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Flagstaff’s commitment to stargazing is supported with light restrictions making it the ideal destination to explore the night skies.
On October 24th, 2001, the City of Flagstaff became the World’s First “International Dark Sky City” a designation awarded by the International Dark Sky Association. Flagstaff’s low light pollution and commitment to enforcing stargazing-friendly lighting restrictions make it the ideal destination to explore the night skies.
Long before Flagstaff received this recognition in 2001, world-renowned astronomers had already discovered that this beautiful town in the mountains was perfect for astronomy. Founded in 1894 by Percival Lowell, Lowell Observatory is still an active astronomical research facility and welcomes visitors year-round for tours and telescope viewing. In 1989 innovative lighting codes were developed for Flagstaff and Coconino County that were the first to restrict the amount of light permitted in outdoor lighting. These codes aide in minimizing artificial sky glow and glare and conserve energy with a goal of protecting the nighttime environment.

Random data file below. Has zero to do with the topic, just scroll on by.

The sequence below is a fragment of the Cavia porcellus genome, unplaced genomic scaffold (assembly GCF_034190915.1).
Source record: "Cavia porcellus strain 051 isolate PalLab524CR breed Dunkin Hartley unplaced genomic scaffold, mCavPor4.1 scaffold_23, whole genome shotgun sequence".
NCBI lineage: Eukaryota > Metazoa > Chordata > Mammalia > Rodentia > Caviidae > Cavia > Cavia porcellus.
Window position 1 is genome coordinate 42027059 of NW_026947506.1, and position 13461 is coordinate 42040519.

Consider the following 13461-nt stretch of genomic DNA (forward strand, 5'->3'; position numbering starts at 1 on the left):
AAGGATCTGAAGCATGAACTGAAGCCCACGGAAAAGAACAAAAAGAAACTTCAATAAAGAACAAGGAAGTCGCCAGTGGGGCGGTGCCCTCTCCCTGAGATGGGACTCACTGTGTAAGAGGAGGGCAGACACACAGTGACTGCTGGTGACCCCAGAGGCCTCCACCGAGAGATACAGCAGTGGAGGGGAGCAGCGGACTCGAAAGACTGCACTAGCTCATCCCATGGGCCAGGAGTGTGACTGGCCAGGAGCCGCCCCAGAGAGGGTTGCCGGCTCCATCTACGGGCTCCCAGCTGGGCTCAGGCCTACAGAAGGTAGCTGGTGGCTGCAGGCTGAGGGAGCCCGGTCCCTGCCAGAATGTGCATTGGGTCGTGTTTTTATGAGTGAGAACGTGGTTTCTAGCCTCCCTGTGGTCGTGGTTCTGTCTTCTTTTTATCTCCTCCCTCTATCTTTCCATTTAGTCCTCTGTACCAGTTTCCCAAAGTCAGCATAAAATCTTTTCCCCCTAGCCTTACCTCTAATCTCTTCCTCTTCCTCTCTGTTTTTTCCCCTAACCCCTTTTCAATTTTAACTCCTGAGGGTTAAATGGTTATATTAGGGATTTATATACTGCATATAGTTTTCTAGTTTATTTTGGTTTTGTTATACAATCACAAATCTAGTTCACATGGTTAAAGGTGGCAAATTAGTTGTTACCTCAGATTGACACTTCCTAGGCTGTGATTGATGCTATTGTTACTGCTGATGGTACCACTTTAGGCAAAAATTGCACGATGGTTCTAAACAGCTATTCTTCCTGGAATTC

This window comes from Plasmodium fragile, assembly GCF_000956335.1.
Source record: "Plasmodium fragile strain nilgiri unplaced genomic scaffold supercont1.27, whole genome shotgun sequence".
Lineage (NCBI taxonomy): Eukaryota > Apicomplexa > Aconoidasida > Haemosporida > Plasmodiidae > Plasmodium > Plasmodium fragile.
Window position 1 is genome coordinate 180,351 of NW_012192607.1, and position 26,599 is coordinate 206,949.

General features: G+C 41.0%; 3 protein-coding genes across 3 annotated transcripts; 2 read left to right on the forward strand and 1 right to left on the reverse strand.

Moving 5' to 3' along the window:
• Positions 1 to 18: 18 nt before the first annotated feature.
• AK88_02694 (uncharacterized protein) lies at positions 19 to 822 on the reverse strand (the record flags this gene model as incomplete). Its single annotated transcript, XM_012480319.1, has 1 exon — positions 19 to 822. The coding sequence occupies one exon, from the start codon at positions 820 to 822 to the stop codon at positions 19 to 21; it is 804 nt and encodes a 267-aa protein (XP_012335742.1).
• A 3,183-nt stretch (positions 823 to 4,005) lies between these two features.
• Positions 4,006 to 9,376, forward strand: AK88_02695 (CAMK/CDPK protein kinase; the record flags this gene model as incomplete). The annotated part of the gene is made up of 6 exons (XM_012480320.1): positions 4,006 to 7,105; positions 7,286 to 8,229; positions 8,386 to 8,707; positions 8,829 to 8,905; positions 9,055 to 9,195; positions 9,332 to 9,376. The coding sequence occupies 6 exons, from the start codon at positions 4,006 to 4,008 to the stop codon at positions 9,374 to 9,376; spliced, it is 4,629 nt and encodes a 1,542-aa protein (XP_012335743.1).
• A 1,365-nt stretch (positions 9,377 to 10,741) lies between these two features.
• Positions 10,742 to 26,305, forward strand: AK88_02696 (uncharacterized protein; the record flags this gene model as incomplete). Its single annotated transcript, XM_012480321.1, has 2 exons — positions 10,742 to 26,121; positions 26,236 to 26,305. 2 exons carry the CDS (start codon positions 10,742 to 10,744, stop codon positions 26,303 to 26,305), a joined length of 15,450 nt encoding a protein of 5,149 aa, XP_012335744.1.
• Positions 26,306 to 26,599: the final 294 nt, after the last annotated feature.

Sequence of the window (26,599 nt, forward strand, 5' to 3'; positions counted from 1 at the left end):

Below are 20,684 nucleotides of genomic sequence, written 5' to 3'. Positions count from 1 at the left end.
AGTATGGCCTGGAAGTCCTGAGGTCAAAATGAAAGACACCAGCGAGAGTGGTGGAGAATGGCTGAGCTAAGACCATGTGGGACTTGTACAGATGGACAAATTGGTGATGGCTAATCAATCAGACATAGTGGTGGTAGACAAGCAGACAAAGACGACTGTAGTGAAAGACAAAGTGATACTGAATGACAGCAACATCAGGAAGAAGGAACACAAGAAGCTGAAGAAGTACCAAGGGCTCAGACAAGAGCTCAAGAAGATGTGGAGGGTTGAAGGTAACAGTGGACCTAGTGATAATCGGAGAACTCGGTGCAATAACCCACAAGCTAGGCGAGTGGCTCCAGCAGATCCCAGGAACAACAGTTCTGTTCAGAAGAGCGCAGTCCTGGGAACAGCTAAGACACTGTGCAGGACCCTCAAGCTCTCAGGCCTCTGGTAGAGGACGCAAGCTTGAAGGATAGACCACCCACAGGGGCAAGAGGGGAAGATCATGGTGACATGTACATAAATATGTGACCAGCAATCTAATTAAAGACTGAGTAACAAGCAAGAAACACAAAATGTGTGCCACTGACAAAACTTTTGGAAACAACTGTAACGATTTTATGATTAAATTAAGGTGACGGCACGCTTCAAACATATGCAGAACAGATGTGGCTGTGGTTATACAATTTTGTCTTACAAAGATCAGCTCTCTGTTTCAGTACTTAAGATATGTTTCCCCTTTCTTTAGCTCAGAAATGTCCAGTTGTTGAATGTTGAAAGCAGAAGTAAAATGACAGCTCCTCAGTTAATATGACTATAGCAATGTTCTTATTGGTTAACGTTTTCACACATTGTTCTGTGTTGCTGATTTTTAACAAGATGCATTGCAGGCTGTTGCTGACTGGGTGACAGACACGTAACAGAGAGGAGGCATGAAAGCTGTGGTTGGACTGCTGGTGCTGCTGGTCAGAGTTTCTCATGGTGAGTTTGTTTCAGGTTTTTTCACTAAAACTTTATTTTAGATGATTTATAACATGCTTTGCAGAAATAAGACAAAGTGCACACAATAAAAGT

Why else is Flagstaff such a great astronomy destination? Once upon a time, a meteorite collided with Earth about 42 miles away from downtown Flagstaff, and it left us with a giant Meteor Crater! You can still go check out the impact site today, where it's preserved for US astronaut training, tours, and space education.